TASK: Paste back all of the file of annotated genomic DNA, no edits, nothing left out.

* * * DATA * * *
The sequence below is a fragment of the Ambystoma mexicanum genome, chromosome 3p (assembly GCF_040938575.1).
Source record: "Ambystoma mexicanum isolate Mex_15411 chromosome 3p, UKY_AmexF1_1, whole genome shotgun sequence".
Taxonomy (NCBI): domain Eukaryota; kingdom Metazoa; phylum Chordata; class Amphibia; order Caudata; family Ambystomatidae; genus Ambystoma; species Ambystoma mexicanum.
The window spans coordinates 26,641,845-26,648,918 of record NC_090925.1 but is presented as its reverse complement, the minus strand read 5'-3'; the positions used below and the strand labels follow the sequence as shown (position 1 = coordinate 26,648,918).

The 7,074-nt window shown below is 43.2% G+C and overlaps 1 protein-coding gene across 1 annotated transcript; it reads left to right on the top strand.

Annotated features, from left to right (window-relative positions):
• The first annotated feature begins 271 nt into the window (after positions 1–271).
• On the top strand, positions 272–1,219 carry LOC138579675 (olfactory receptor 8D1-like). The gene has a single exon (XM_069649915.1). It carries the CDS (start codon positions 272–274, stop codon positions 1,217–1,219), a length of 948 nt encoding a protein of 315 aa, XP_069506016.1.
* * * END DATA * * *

The sequence below is a fragment of the Ambystoma mexicanum genome, chromosome 3p (assembly GCF_040938575.1).
Source record: "Ambystoma mexicanum isolate Mex_15411 chromosome 3p, UKY_AmexF1_1, whole genome shotgun sequence".
Taxonomy (NCBI): domain Eukaryota; kingdom Metazoa; phylum Chordata; class Amphibia; order Caudata; family Ambystomatidae; genus Ambystoma; species Ambystoma mexicanum.
The window spans coordinates 26,641,845-26,648,918 of record NC_090925.1 but is presented as its reverse complement, the minus strand read 5'-3'; the positions used below and the strand labels follow the sequence as shown (position 1 = coordinate 26,648,918).

The 7,074-nt window shown below is 43.2% G+C and overlaps 1 protein-coding gene across 1 annotated transcript; it reads left to right on the top strand.

Annotated features, from left to right (window-relative positions):
• The first annotated feature begins 271 nt into the window (after positions 1–271).
• On the top strand, positions 272–1,219 carry LOC138579675 (olfactory receptor 8D1-like). The gene has a single exon (XM_069649915.1). It carries the CDS (start codon positions 272–274, stop codon positions 1,217–1,219), a length of 948 nt encoding a protein of 315 aa, XP_069506016.1.